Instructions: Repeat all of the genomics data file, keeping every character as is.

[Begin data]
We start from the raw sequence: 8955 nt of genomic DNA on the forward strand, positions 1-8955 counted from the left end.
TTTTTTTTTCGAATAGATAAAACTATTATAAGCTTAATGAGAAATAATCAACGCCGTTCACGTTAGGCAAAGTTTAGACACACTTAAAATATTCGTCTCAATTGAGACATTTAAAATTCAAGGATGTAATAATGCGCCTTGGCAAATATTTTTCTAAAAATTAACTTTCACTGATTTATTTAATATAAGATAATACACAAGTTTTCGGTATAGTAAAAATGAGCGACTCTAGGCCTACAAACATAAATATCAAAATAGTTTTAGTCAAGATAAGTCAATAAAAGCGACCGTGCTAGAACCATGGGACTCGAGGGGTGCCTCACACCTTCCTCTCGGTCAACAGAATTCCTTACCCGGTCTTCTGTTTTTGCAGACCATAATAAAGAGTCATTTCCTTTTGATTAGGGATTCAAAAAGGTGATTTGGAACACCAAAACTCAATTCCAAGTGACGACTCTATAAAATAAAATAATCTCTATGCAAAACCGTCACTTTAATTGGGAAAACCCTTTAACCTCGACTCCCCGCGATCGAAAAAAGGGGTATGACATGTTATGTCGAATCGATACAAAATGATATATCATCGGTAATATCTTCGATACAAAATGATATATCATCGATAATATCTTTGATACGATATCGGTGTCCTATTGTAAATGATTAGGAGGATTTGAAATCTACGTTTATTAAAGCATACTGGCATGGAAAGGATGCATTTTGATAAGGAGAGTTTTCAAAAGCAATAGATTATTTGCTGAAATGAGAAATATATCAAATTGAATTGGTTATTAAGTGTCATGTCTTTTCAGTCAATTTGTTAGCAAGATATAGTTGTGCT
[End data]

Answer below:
We start from the raw sequence: 8955 nt of genomic DNA on the forward strand, positions 1-8955 counted from the left end.
TTTTTTTTTCGAATAGATAAAACTATTATAAGCTTAATGAGAAATAATCAACGCCGTTCACGTTAGGCAAAGTTTAGACACACTTAAAATATTCGTCTCAATTGAGACATTTAAAATTCAAGGATGTAATAATGCGCCTTGGCAAATATTTTTCTAAAAATTAACTTTCACTGATTTATTTAATATAAGATAATACACAAGTTTTCGGTATAGTAAAAATGAGCGACTCTAGGCCTACAAACATAAATATCAAAATAGTTTTAGTCAAGATAAGTCAATAAAAGCGACCGTGCTAGAACCATGGGACTCGAGGGGTGCCTCACACCTTCCTCTCGGTCAACAGAATTCCTTACCCGGTCTTCTGTTTTTGCAGACCATAATAAAGAGTCATTTCCTTTTGATTAGGGATTCAAAAAGGTGATTTGGAACACCAAAACTCAATTCCAAGTGACGACTCTATAAAATAAAATAATCTCTATGCAAAACCGTCACTTTAATTGGGAAAACCCTTTAACCTCGACTCCCCGCGATCGAAAAAAGGGGTATGACATGTTATGTCGAATCGATACAAAATGATATATCATCGGTAATATCTTCGATACAAAATGATATATCATCGATAATATCTTTGATACGATATCGGTGTCCTATTGTAAATGATTAGGAGGATTTGAAATCTACGTTTATTAAAGCATACTGGCATGGAAAGGATGCATTTTGATAAGGAGAGTTTTCAAAAGCAATAGATTATTTGCTGAAATGAGAAATATATCAAATTGAATTGGTTATTAAGTGTCATGTCTTTTCAGTCAATTTGTTAGCAAGATATAGTTGTGCT